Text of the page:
So what is the difference between the late-night bull session, where wanting to win is paired with progress, and the typical political argument on social media, where wanting to win is paired with pain?

Fear Is the Mind-Killer

Eliezer Yudkowsky had it right when he said: "Politics is the mind killer." But that's because Frank Herbert had it right when he said that "Fear is the mind killer." Politics is the mind-killer, in large part, because fear is the mind-killer.

In late-night arguments with friends over who will win a hot dog eating contest, the participants have little to lose. The safety of the friendships, and the plausible deniability provided by whatever substances they've consumed, allow them to "play the fool" in defense of their own position. And they can concede points without losing face.

But sober political arguments are different. Politics can cause many fears to surface. One side fears their own children will be gunned down in their school. The other side fears their guns will be confiscated. One side fears the nation is headed toward a Communist dystopia. The other fears it is headed toward a different dystopia, where the poor are perpetually exploited by the rich.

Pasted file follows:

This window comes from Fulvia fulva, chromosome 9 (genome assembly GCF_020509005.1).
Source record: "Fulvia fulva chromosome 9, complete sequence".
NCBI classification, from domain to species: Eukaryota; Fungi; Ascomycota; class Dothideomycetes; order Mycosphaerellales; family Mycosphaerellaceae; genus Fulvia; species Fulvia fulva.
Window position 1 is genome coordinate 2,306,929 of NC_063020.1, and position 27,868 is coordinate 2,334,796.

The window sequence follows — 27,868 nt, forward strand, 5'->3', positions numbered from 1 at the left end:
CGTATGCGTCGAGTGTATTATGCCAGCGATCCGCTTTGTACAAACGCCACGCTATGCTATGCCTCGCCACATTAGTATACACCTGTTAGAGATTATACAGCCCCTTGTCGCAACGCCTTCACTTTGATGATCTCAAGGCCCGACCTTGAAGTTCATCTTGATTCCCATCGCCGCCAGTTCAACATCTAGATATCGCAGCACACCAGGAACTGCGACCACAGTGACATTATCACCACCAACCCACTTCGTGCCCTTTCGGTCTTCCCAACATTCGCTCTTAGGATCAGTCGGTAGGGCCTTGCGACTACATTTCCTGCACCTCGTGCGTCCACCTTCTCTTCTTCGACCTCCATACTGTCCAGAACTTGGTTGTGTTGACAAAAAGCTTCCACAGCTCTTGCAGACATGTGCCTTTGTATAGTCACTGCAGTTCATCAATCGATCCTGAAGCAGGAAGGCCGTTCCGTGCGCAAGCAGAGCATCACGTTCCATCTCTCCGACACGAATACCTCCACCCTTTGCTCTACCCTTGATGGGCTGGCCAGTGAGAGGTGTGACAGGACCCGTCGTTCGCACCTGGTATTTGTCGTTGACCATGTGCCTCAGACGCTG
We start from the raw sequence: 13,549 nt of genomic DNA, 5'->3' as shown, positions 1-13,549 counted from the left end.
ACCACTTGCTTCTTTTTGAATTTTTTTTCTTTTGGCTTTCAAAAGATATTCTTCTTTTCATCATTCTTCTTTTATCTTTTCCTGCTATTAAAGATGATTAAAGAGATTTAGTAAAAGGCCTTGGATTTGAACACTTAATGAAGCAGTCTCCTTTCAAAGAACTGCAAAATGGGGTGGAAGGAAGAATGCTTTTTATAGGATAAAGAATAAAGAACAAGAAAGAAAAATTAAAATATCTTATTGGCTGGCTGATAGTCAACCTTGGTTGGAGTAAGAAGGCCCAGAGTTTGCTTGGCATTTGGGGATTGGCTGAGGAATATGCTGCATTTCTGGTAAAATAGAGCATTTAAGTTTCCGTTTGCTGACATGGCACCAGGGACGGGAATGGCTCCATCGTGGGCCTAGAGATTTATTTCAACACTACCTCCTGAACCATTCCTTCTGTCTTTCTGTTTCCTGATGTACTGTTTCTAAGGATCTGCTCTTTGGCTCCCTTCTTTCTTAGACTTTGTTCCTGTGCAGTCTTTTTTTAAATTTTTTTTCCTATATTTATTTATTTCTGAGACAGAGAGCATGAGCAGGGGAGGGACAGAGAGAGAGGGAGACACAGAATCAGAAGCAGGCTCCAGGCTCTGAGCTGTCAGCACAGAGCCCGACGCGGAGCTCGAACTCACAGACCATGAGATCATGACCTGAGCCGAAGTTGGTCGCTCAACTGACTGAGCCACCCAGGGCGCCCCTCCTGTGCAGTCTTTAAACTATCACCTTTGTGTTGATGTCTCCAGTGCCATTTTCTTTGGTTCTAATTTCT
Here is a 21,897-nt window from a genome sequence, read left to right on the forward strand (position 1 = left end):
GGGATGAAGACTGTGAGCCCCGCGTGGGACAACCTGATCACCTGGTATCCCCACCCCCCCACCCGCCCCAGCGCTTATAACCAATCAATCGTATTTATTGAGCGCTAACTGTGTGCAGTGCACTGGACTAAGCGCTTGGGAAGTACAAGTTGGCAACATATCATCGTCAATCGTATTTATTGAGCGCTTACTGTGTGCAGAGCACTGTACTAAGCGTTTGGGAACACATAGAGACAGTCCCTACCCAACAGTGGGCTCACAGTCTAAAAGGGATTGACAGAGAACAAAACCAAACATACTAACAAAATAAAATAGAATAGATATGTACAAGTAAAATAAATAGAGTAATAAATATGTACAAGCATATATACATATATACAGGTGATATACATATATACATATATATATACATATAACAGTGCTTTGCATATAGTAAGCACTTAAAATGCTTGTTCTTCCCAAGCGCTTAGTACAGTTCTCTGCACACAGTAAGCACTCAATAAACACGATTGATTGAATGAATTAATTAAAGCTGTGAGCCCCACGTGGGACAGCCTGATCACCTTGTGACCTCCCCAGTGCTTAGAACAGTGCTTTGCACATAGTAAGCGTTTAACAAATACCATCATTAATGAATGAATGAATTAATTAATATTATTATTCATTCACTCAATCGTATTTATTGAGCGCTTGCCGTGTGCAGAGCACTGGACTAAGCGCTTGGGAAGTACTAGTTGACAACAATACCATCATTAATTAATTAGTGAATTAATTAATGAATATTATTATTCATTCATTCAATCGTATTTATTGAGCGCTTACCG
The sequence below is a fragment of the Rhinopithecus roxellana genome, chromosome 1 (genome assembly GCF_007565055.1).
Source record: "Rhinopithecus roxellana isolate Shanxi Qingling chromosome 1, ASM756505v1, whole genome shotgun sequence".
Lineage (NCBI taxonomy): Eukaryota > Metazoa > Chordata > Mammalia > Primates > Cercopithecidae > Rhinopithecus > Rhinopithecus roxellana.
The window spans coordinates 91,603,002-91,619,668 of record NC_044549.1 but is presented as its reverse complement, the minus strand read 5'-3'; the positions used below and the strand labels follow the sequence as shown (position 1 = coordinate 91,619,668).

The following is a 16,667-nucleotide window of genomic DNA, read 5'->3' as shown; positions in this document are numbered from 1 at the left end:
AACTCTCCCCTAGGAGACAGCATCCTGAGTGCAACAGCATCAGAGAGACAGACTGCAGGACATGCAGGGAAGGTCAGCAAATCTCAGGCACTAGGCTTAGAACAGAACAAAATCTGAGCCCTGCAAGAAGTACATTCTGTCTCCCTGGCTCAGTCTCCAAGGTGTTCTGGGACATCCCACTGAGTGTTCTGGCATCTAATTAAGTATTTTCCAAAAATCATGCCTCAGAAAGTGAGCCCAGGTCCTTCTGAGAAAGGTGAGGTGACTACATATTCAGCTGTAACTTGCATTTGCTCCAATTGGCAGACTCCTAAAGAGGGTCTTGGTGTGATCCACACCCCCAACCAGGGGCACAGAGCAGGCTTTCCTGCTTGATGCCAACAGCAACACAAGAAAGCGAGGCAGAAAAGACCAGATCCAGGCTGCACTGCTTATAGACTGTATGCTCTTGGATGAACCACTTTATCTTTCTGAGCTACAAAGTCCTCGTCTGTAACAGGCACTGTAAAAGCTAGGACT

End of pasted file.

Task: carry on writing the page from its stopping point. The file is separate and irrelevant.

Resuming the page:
And these fears are often overshadowed by an even greater fear -- the fear of losing face. People fear that, if they lose the argument, their group might lose face in the larger community. And they fear that, if they concede too much, they will lose face in their groups.

All this fear hijacks our minds and undermines our commitment to fair play. When the stakes get high, people no longer allow their blind spots to be corrected. They refuse to acknowledge the force of counterexamples. They no longer moderate their positions. They dodge and weave and change the subject when the argument isn't going their way. They obfuscate. They set rhetorical traps. They stop listening. They semi-deliberately misinterpret their opponent. And sometimes they stop arguing with their opponent altogether and use them as a platform for preaching to their own choir.

High stakes plus anonymity plus in-group/out-group dynamics does strange things to interlocutors. It can make them impatient, evasive, and mean.

How to Have More Productive Political Arguments

We should try to win our political arguments. In fact, we have a duty to try to win, because, if we don't, we will likely shortchange the community of all the good reasons we have locked up in our heads. And we should also celebrate a well-matched opponent who is trying to win the other side of the argument. Reasonable, vigorous dialectic can pool possibilities and correct for blind spots at a dizzying pace.